The Vancouver-based company, or “Project,” as they dub themselves, fuses the traditional with contemporary, inclusive choreography — its name means “roots and wings flamenco.” This show was their N.L. debut.
Flamenco comes from Southern Spain. The term has several possible origins, including “fire,” no surprise to anyone who’s seen this dance, all passion and swirl-of-a-ruffled-hem seduction. It can be accompanied by various instruments, often guitar, but a dancer may also supply their own soundtrack, with castanets, finger snaps, and hand claps.
Even modern versions are earmarked with signature gestures and presentation, stamping feet and splendid bearing, even as the costumes and movements leap and evolve to encompass and accommodate larger motions.
Flamenco is a style of dance many people might imagine when they think of “ dance.” Elegant, costumed, disciplined; somebody’s playing some music. A little exotic. Unlike a ballet, or even the tango, it is often presented by a soloist.
“Volver” translates as “to return.” Andrea Williams, is from Newfoundland and Labrador, but is now a choreographer, performer, and artistic director with this troupe. She and partner Michelle Harding, a dancer and teacher, created the piece over a weeklong artist residency in St. John’s.
First up were their students of the past four days, a dozen or so in individuated black dresses with touches of red, in a sash or a hairpiece. With a male trio on guitar, percussion, and vocals, they were in ebb and flow tandem in a crescendo of footwork and arm movements.
Then their teachers, Williams and Hardings, appeared, in their jet dresses and shoes of sturdy élan. Williams had introduced their work by noting that “flamenco dancers tend to feed off what the audience gives them,” and shouted feedback became part of their score. Their dance began, with shawls and with fans, like rippling water and arcing wings.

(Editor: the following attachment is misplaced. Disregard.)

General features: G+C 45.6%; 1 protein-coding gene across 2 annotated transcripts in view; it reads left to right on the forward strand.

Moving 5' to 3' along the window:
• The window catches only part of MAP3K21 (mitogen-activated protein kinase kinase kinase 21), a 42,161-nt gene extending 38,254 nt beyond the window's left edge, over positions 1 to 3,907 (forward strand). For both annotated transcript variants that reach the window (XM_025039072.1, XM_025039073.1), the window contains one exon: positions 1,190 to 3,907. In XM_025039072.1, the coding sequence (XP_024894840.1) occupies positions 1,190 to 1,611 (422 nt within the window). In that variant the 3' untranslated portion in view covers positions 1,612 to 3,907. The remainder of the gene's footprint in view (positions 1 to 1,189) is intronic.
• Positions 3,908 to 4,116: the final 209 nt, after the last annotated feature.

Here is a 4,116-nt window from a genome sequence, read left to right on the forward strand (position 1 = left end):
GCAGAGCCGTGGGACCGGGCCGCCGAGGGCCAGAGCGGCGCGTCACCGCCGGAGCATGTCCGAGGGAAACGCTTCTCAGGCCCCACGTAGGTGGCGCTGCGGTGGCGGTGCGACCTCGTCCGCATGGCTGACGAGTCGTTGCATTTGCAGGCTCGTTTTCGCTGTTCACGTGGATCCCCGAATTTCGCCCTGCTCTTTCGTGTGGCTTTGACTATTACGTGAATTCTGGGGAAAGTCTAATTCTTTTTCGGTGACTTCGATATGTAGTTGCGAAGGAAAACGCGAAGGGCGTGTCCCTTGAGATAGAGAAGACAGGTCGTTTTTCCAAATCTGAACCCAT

Pace is integral to flamenco, and the different styles are determined by rhythm (some musical beats are only found in flamenco).
Perhaps not co-incidentally, the Spanish also have a specific reference term for art: “duende.” It (loosely) translates as having soul, a bona fide seriousness and evocativeness that connects to (and possibly transforms) the viewer. Flamenco is a dance of experience.
“Volver” was performed at the Masonic Temple, but the rest of the program, October 3 -7, is at the LSPU Hall, with 8 p.m. curtain. (“Volver” now tours the province and Williams and Harding will lead workshops in Gander and Corner Brook.) The Festival resumes on October 3 with “Solitudes Duo” from Daniel Léveillé. There are also window dances, in free view to all passers-by, at Johnny Ruth and The Rocket Bakery, both on Water Street, October 6. NDW Executive Director Calla Lachance promises the schedule includes “a really interesting mix, with lots of beautiful creative ideas.” For more information see festivalofnewdance.ca
Joan Sullivan is editor of Newfoundland Quarterly magazine.